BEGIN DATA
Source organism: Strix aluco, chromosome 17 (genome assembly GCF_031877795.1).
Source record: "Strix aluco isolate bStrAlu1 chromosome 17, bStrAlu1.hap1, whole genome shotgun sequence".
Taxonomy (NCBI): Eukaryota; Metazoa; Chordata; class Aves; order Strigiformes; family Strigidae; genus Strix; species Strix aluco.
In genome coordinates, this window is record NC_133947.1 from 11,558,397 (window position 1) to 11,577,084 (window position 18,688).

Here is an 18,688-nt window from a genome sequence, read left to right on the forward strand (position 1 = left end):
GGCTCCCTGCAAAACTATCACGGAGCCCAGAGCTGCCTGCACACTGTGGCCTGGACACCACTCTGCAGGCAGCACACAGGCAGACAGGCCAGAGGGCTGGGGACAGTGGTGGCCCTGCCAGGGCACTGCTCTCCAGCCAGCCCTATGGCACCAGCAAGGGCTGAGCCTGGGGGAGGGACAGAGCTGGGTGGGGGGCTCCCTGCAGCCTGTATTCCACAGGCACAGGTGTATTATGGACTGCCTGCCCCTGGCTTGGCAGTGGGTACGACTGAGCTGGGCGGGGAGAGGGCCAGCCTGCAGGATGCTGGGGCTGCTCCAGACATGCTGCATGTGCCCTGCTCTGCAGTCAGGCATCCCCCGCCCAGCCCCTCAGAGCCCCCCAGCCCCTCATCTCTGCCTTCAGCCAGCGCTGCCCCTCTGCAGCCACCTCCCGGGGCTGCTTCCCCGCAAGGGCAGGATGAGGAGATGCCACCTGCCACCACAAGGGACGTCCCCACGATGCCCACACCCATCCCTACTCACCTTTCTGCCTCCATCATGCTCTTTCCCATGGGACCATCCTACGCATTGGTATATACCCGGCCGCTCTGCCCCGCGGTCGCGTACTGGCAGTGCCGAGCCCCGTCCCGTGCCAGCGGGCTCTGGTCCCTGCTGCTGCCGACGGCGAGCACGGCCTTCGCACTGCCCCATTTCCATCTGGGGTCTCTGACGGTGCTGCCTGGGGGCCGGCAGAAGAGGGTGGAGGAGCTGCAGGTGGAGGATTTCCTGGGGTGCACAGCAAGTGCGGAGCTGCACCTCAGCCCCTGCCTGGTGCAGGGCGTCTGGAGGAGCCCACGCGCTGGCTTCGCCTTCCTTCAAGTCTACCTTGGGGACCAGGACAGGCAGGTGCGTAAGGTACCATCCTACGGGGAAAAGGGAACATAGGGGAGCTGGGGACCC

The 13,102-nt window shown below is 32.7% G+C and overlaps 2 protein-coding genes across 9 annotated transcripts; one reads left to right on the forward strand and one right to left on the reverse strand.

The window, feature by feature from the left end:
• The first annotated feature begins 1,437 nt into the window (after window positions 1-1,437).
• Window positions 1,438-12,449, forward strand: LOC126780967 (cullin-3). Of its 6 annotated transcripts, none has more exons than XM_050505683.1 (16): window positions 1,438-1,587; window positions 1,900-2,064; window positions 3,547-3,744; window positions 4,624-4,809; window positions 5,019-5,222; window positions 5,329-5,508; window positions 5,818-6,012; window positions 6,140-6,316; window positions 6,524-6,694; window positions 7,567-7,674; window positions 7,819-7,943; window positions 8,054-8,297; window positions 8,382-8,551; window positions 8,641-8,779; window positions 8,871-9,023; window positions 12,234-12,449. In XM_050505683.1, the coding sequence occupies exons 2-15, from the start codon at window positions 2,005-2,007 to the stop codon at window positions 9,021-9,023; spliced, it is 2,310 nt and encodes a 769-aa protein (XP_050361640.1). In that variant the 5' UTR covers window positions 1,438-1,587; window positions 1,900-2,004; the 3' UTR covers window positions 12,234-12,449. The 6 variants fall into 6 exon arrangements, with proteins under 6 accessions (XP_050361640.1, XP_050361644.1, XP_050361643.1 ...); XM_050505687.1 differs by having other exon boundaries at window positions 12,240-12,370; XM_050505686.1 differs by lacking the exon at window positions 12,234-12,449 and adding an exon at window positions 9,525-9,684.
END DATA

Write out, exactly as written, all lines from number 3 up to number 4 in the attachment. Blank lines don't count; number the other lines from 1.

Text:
Taxonomy (NCBI): Eukaryota; Metazoa; Chordata; class Aves; order Strigiformes; family Strigidae; genus Strix; species Strix aluco.
In genome coordinates, this window is record NC_133947.1 from 11,558,397 (window position 1) to 11,577,084 (window position 18,688).